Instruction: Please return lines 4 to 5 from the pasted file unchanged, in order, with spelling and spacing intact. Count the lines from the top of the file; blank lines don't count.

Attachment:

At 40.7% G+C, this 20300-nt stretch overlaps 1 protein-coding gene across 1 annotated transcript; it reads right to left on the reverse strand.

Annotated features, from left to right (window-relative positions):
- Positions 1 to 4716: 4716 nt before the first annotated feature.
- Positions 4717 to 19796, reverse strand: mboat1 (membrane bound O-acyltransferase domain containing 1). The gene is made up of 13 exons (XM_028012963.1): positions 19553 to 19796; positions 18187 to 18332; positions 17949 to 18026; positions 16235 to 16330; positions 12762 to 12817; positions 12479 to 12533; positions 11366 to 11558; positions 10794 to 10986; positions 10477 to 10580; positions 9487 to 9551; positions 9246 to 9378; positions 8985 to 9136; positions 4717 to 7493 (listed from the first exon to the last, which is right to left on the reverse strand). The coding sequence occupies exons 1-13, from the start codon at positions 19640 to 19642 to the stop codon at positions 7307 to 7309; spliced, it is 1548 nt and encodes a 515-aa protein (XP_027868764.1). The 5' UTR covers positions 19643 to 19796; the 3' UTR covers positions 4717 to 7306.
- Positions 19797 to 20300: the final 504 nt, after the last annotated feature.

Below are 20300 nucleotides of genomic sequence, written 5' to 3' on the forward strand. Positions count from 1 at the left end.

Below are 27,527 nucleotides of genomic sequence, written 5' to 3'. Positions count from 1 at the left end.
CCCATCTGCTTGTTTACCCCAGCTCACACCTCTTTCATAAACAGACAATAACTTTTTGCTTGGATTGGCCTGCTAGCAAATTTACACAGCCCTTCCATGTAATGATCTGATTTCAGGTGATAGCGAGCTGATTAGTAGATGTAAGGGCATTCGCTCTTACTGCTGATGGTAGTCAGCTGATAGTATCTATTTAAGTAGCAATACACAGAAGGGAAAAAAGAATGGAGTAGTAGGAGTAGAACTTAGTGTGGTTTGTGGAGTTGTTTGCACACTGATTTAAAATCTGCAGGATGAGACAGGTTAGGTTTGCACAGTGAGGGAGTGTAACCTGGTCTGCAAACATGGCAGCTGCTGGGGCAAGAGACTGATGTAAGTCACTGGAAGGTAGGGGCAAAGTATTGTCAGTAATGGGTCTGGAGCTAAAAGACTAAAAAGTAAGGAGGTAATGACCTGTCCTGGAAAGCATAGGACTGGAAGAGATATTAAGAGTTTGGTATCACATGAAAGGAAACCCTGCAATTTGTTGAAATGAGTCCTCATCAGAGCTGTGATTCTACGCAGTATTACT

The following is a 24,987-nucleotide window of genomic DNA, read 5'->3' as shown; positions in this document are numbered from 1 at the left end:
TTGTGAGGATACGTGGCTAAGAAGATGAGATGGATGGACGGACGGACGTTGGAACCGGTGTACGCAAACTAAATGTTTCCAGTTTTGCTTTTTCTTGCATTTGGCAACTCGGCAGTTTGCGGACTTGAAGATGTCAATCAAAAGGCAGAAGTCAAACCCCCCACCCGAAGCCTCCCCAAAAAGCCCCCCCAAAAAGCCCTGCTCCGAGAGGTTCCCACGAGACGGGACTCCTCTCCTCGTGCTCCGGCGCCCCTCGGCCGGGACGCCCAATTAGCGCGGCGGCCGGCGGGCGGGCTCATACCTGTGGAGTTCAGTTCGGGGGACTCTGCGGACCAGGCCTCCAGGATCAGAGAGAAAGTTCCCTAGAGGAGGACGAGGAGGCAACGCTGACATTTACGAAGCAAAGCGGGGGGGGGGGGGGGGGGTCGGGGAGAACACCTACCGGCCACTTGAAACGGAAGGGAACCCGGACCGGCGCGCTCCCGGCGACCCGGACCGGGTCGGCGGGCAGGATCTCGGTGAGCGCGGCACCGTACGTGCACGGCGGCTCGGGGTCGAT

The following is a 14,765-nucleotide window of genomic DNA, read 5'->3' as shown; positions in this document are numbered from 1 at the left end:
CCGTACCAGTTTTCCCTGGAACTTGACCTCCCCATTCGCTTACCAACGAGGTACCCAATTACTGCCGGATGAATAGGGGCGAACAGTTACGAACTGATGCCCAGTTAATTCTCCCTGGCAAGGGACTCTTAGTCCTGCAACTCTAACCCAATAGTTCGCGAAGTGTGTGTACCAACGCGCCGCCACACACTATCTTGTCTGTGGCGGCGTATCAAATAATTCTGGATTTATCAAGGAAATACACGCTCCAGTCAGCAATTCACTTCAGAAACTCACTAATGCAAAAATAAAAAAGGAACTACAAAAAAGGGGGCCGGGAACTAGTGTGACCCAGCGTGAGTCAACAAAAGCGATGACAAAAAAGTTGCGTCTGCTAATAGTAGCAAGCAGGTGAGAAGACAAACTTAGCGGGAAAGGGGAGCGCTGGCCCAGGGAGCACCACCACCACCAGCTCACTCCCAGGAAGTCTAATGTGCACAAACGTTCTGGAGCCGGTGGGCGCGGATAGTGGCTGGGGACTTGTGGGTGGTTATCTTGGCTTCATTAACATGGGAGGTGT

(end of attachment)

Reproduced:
- Positions 4717 to 19796, reverse strand: mboat1 (membrane bound O-acyltransferase domain containing 1). The gene is made up of 13 exons (XM_028012963.1): positions 19553 to 19796; positions 18187 to 18332; positions 17949 to 18026; positions 16235 to 16330; positions 12762 to 12817; positions 12479 to 12533; positions 11366 to 11558; positions 10794 to 10986; positions 10477 to 10580; positions 9487 to 9551; positions 9246 to 9378; positions 8985 to 9136; positions 4717 to 7493 (listed from the first exon to the last, which is right to left on the reverse strand). The coding sequence occupies exons 1-13, from the start codon at positions 19640 to 19642 to the stop codon at positions 7307 to 7309; spliced, it is 1548 nt and encodes a 515-aa protein (XP_027868764.1). The 5' UTR covers positions 19643 to 19796; the 3' UTR covers positions 4717 to 7306.
- Positions 19797 to 20300: the final 504 nt, after the last annotated feature.